Perceptions of distance learning: a comparison of online and traditional learning

MERLOT Journal of Online Learning and Teaching / Vol. 2 / No. 1 / March 2006

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article 8937
MERLOT Journal of Online Learning and Teaching / Vol. 2 / No. 1 / March 2006
2 because of this convenience. Some colleges used television courses where a local station would broadcast the course in the evening and students could tune into it at that time. One of the earliest uses of radio and television technology for the purposes of education was implemented by Australia’s Alice Springs School of the Air (
). In 1951 this organization began broadcasting lessons to students in the relatively isolated areas of Central Australia three times per week. The service continues to operate today and has now integrated Web­based technology into its curriculum to increase interaction among students and teachers. Early research done in this field examined these video and/or telecourses. Between 1983 and
2002, many courses were turned from lecture courses into telecourses (Bisciglia & Monk­Turner,
2002). Telecourses are generally defined as courses where the professor lectures in one classroom, and that lecture is then transmitted to a studio or classroom where another group of students is watching. Telecourses are often used when a university markets a program to the military. The course maybe atone campus and transmitted via satellite to another offsite location such as a ship or base. Student attitudes towards these telecourses were positive according to Sounder (1993) and Wong (1990). Their research in this area found that students were less likely to think that there was a difference between a traditional and distance learning course. Perhaps this was because students were actually viewing the professor giving a lecture and many felt that it was just like being in class. Students also felt a greater level of connection with the instructor and those enrolled in the traditional classes, perhaps here again because they could see and hear the class lecture and view the interaction between the instructor and students, thus making them feel that they truly were part of the group. However, Beare (1989) found that students disliked distance learning and had feelings of jealousy towards traditional in­class students, perhaps because of their connection and interaction with the instructor.
Introduction of the World Wide Web Both the first and second generations of distance learning delivery methods were designed primarily to produce and distribute learning materials as efficiently as the technology of the day permitted without any attention to the lack of interactive communication between students and teachers (Katz, 2002). However, as technology changed and the Internet and Web­enhanced courses took over, research has overwhelmingly reported that students as well as faculty enjoy the distance learning environment. As a result of the development of enhanced third generation distance learning systems that include interactive video, email, and World Wide Web technologies, distance learning has been redefined to include teacher­student interaction (Katz,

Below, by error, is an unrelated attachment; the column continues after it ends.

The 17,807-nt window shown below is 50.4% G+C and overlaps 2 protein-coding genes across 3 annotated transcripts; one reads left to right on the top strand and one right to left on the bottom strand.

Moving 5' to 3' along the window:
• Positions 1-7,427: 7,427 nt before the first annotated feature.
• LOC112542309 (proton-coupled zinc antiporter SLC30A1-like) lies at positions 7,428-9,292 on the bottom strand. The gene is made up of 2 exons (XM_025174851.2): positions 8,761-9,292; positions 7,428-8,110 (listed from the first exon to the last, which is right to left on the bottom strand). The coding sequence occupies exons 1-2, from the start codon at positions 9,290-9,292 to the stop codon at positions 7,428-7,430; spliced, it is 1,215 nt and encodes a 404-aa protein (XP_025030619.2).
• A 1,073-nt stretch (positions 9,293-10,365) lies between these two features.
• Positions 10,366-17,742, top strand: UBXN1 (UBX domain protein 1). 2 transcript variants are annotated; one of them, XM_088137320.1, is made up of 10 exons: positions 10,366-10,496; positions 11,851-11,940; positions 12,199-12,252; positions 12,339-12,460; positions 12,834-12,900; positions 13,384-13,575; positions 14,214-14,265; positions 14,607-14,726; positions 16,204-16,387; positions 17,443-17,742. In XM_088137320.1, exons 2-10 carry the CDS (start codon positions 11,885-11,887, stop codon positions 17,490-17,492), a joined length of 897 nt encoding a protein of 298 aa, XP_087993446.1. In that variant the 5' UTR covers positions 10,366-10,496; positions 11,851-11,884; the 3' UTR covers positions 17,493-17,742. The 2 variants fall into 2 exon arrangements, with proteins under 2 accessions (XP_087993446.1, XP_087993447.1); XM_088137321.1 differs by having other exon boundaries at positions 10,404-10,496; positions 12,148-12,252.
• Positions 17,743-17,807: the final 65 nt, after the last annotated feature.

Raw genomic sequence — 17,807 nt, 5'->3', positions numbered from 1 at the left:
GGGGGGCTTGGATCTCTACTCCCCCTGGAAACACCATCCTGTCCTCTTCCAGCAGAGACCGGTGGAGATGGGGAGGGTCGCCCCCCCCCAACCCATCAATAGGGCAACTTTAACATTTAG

1998, 2000; Trentin, 1997). According to Bisciglia & Monk­Turner (2002), students who work full time and attend class off­campus have a more positive attitude toward distance learning when compared to others. They are also more likely to be motivated and willing to take other distance learning courses when given that option. Bisciglia & Monk­Turner (2002) believe that, because distance learning programs are designed to serve an off­campus population, these distant students will be more enthusiastic about this type of learning environment. Such feelings are not always shared by their onsite peers (p. 38). In 1996, Forbes Magazine estimated that 55% of all four­year colleges and universities in the United States offered courses offsite (Bisciglia & Monk Turner, 2002). While Beare (1989) found that jealousy existed between telecourse students and traditional students, Sounder (1993) found totally the opposite. He found that telecourse students at a distant site perceived a greater level of connection between the professor and the students than those enrolled in the traditional class (Sounder, 1993, p. 45­46). When reviewing the literature to determine what types of students enroll in distance learning courses, Kahl & Cropley (1986) found that the individual who is typically enrolled in a distance based education system will be a married, nontraditional student who is most likely in the educational environment by choice. Further, the majority of those enrolled were female and between the ages of 25 and 40 years of age (Peruniak, 1983; Hiola & Moss, 1990).

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